London, Oxford and Cambridge are located in the three richest and fastest-growing regions. The Office of the Deputy Prime Minister, the Treasury and the Department of Trade and Industry are setting a national public service agreement target to reduce regional disparities in prosperity.And the ODPM select committee last year published a report on the topic of reducing regional disparities in prosperity - publicly funded research is a catalyst of economic activity. The report highlighted the important role of the location of publicly funded R&D in stimulating regional economies.
In addition, the core cities group, comprising eight main cities outside London, is working with government departments and the regional development agencies to develop strategies to improve their economies and global status.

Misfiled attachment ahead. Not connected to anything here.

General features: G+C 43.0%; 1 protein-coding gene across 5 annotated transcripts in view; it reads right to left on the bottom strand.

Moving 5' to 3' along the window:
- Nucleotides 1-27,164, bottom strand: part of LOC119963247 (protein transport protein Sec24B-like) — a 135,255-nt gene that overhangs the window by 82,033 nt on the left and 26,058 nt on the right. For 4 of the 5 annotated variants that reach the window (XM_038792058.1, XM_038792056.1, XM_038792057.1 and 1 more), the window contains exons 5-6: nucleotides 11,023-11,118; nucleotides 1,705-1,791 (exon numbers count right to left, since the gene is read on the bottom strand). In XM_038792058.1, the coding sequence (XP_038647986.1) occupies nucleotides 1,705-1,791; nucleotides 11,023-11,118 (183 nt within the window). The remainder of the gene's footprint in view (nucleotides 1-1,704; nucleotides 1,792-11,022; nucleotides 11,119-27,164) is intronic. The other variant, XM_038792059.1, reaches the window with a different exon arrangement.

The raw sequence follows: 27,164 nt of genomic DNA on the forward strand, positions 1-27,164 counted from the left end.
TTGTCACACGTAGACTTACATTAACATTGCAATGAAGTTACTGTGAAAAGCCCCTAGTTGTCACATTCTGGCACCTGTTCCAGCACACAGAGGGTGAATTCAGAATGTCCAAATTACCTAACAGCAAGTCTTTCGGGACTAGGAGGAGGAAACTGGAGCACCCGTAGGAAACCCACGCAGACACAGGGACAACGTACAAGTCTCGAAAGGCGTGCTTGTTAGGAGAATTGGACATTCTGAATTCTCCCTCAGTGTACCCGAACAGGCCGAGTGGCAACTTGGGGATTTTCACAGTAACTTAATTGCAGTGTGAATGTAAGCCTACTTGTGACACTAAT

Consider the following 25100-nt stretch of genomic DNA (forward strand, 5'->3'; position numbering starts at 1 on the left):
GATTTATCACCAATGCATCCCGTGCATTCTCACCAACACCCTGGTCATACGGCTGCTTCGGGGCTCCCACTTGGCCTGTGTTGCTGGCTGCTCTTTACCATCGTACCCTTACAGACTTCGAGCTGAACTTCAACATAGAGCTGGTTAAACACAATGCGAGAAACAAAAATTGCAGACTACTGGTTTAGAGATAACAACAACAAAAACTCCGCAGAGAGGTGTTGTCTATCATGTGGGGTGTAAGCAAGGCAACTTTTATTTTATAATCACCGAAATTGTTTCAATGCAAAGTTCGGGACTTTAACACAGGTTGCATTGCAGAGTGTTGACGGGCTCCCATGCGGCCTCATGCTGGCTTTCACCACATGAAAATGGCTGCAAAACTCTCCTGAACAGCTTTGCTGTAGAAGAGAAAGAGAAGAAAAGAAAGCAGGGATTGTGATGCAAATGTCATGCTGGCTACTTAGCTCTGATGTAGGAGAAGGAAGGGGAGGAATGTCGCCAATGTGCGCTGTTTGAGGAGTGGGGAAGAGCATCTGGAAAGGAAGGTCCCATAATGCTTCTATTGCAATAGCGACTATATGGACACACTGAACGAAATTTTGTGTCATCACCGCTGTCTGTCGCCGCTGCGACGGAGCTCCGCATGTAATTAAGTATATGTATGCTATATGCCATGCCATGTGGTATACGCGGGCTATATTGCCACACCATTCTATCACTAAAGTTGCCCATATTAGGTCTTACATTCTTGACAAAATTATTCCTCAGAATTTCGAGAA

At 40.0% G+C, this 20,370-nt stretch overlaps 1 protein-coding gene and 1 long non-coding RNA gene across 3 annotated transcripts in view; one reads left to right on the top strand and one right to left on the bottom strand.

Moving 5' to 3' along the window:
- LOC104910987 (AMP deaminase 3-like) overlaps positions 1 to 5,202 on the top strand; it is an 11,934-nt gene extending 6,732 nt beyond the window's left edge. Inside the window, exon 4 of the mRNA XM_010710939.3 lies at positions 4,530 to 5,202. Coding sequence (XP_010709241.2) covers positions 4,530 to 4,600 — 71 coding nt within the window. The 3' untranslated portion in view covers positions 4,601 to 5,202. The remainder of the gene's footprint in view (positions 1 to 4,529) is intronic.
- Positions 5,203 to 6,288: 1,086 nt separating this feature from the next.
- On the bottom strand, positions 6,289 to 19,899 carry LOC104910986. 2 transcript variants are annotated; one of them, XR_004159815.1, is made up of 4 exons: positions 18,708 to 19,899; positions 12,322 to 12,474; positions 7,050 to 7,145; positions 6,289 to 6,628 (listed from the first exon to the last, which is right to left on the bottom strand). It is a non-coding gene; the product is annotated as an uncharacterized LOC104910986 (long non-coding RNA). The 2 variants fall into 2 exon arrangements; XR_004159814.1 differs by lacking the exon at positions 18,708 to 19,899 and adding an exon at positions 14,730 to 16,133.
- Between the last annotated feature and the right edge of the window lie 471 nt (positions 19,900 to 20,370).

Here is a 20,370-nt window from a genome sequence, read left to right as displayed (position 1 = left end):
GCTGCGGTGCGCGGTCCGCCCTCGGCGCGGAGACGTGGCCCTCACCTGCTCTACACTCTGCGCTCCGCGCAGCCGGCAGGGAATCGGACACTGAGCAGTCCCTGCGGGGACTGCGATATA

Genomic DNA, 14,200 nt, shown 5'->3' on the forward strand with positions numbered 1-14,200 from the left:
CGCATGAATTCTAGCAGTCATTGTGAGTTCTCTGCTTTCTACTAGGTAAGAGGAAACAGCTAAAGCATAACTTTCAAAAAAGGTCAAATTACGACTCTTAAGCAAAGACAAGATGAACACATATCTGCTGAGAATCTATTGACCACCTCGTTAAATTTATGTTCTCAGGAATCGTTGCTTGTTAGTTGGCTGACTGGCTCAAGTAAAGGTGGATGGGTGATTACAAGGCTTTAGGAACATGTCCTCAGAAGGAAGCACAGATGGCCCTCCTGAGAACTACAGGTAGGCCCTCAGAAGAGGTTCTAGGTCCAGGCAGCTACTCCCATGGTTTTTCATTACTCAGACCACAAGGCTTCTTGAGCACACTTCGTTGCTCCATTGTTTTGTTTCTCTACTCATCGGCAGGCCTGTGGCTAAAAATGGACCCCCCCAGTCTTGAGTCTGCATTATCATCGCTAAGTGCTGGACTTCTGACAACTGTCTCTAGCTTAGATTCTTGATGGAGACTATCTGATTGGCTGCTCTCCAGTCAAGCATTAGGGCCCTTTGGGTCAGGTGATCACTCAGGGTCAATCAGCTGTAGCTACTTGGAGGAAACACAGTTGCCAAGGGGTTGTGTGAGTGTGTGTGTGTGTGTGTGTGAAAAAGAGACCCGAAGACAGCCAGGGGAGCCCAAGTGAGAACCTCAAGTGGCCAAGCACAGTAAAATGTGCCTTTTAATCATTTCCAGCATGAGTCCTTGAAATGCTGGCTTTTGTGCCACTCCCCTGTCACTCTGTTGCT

London has accepted that there is a problem.A memo from the London Development Agency said: 'The RDAs met the research councils to discuss research funding across the UK.
There is a particular issue relating to health research concentrated in London, Oxford and Cambridge. It would be useful to undertake a joint piece of work to look at how some of the southern teaching hospitals could be twined with facilities from elsewhere to share excellence and potentially establish centres of excellence elsewhere in the country.'
Common defences against geographical redistribution include the cost and disruption of change.However, this cost can be minimised by using gradual equalisation over a period of, say, 10 years.